Once again the UN and the international community fiddled while East Timor burned. Only Australia was willing to talk about dispatching troops, and then only with U.S. clearance, which was slow to come. When the Clinton administration finally announced its decision to cut off military assistance, Indonesian forces started to withdraw. It was not until October, however, when the smoke had cleared and the territorys physical infrastructure had been utterly demolished, that the United Nations Transitional Authority in East Timor (UNTAET) was established and reconstruction began.
At least until the elections of 2001, the Indonesian military continued from time to time to rearm militias and filter them over the border to stir up trouble. More than 60,000 East Timorese are still being held hostage in refugee camps over the border in West Timor in squalid conditions, unmonitored since September 2000. Following the murder at that time of three of its employees serving in the camps, the UN High Commission on Refugees (UNHCR) withdrew all of its personnel. Even so, the UNHCR feels obliged to stave off starvation in the camps, so it continues to supply essentials, knowing that it is supplying the militias as well, giving the militias further incentive to hold hostages as an insurance policy.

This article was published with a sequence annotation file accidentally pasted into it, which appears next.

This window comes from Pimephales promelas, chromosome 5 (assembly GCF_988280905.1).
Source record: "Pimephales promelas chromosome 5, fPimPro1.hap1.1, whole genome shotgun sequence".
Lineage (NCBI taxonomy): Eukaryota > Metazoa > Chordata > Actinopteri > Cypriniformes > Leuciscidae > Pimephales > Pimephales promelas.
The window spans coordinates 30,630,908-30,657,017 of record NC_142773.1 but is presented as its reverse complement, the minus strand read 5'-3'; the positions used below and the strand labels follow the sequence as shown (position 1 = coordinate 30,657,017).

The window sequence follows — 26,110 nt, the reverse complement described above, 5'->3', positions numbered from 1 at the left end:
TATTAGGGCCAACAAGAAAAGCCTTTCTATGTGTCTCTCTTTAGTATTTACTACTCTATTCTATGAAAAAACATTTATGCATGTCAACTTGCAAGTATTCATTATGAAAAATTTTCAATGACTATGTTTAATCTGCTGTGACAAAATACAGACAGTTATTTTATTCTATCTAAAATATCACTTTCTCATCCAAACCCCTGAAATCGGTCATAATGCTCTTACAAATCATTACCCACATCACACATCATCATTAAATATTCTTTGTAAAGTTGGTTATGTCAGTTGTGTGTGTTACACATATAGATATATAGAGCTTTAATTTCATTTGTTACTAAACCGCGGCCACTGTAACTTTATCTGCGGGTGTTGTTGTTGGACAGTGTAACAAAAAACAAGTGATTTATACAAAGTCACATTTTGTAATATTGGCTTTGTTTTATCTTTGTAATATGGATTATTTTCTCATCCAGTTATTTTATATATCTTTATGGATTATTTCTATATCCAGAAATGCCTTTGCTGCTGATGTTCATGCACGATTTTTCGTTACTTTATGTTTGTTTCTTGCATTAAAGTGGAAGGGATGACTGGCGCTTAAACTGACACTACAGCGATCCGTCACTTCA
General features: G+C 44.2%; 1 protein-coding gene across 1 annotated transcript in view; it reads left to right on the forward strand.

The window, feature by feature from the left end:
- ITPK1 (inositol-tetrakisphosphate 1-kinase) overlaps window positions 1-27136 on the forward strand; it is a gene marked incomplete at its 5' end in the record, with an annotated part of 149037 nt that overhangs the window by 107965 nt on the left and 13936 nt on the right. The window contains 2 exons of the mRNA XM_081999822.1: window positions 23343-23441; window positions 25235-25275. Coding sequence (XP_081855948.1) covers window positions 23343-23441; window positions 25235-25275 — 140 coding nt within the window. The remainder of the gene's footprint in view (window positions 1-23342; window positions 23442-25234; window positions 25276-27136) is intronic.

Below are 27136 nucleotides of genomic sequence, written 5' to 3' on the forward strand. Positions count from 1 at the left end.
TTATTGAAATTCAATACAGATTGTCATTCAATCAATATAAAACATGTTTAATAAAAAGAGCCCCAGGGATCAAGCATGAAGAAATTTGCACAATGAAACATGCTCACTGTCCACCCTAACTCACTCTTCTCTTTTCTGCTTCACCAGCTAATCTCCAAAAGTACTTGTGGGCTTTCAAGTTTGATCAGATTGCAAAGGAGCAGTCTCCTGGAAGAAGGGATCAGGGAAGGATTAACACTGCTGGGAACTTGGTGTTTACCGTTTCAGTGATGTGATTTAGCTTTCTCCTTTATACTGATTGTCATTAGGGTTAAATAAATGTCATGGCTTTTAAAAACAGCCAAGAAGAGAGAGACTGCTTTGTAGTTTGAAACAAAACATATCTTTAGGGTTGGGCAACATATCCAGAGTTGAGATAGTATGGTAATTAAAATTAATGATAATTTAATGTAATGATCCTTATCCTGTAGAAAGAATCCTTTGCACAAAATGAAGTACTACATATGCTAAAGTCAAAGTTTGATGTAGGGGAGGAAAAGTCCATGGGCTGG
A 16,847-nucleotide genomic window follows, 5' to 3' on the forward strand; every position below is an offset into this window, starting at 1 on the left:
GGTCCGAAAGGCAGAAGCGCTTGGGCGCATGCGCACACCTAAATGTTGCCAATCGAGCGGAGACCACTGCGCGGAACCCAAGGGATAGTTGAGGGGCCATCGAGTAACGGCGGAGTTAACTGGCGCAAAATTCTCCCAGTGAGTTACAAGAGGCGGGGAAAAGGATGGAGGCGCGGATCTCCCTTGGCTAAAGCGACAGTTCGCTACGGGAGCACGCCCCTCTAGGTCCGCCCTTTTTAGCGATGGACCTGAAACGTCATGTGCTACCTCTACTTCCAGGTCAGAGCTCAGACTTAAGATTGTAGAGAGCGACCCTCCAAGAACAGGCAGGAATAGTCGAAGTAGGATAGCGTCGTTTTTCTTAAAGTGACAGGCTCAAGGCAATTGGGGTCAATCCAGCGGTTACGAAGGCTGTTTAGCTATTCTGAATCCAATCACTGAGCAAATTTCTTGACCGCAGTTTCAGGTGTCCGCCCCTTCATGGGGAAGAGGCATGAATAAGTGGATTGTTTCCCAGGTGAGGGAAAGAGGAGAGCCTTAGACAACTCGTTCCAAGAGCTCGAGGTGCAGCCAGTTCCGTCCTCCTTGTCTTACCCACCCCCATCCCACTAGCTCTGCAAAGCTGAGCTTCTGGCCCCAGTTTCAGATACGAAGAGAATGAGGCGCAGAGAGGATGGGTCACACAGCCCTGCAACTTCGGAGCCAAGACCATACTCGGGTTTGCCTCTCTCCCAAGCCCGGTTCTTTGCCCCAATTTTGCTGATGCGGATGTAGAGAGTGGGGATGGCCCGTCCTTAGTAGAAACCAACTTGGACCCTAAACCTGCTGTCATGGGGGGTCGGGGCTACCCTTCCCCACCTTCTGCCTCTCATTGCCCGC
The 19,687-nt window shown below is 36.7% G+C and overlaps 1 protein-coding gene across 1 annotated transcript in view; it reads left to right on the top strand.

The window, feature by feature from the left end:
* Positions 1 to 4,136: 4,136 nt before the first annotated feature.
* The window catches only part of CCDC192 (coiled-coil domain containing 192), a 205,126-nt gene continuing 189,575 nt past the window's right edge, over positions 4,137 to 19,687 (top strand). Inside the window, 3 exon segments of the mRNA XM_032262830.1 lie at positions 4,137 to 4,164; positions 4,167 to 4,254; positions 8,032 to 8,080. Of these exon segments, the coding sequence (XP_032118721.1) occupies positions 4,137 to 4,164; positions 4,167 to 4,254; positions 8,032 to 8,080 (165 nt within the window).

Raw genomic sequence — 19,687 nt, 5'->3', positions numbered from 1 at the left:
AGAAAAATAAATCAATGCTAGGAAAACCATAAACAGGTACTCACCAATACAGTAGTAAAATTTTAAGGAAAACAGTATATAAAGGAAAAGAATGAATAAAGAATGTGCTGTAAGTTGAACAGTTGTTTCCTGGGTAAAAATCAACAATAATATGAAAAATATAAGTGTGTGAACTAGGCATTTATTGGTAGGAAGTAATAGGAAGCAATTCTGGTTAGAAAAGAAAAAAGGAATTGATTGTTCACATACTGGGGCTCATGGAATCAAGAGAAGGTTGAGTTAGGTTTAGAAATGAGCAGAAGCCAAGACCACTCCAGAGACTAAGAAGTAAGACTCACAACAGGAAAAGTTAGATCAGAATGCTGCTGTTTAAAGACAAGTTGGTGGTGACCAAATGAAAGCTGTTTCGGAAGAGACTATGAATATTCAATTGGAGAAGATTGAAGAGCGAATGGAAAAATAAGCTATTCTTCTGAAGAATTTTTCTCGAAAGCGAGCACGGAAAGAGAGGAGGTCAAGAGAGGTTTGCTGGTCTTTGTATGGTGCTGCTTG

Few of the East Timorese with whom I spoke during the run-up to the elections of 2001 were prepared to dismiss lightly the worst-case scenarios of plotting by Indonesian special forces and the militias. Election planners and monitors had to be mindful as well of a smorgasbord of reliable means of disrupting and corrupting elections employed elsewhere in the underdeveloped and overdeveloped world, many of which could be especially tempting in the Timorese context. Mimicking of the names, flags, or logos of more popular parties, for example, can spread confusion and deceit in any electorate and could be particularly befuddling in East Timor where 60 percent of the population is illiterate. Nationalists suspected the chicanery of Indonesian intelligence and its local allies in the appearance of new parties whose emblems might be mistaken for those of Fretilin, with which most of the population identifies.